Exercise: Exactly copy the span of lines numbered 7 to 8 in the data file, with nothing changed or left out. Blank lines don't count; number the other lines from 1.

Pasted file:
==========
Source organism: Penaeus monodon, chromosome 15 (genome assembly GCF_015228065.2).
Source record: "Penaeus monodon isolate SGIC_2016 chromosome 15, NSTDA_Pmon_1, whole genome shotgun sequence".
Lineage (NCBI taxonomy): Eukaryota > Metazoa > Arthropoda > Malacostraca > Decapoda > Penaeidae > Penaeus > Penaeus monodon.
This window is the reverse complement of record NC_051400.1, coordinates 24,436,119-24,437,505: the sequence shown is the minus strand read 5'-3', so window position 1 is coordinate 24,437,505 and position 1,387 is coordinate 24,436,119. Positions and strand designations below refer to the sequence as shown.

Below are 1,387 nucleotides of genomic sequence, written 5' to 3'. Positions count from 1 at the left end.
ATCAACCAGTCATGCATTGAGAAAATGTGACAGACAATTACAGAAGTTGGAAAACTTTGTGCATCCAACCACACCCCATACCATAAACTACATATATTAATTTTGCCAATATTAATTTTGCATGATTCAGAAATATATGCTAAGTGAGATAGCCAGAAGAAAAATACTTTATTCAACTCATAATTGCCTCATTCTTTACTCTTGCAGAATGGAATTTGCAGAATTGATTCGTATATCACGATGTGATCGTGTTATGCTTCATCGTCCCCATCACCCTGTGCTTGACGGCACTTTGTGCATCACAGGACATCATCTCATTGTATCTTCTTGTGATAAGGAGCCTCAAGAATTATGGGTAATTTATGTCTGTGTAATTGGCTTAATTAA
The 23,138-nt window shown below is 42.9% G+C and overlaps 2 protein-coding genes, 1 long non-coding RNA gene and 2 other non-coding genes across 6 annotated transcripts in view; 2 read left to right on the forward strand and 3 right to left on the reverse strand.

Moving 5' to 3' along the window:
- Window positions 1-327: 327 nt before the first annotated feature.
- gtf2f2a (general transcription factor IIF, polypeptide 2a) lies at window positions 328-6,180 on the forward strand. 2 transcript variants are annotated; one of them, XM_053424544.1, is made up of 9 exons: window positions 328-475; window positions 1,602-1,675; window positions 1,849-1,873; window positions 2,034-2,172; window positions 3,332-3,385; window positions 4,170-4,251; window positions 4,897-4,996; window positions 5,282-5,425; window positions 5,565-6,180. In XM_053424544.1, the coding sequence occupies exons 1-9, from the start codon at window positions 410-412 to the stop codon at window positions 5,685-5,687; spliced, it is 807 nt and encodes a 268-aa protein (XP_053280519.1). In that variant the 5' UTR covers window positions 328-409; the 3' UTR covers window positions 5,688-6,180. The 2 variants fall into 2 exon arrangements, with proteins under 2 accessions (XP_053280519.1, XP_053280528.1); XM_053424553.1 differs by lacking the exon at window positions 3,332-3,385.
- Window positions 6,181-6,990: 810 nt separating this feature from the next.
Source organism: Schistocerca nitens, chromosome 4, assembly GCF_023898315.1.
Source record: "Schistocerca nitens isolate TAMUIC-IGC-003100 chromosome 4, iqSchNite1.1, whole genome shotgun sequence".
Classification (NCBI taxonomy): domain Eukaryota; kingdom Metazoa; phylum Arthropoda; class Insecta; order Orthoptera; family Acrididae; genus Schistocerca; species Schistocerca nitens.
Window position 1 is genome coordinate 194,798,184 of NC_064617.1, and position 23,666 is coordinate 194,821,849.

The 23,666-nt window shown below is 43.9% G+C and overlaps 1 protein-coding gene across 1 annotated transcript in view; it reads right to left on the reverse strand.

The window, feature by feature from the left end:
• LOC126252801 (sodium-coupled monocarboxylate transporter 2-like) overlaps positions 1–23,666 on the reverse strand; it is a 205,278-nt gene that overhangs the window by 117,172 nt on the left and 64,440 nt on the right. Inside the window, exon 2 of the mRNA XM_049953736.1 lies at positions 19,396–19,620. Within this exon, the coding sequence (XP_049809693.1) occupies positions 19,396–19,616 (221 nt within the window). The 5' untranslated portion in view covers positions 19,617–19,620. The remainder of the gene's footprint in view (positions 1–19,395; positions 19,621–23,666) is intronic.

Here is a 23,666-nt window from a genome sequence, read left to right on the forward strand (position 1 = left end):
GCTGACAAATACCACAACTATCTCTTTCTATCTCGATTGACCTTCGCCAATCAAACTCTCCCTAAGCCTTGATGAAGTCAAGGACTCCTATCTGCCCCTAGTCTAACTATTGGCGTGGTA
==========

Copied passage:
The 23,138-nt window shown below is 42.9% G+C and overlaps 2 protein-coding genes, 1 long non-coding RNA gene and 2 other non-coding genes across 6 annotated transcripts in view; 2 read left to right on the forward strand and 3 right to left on the reverse strand.

Moving 5' to 3' along the window: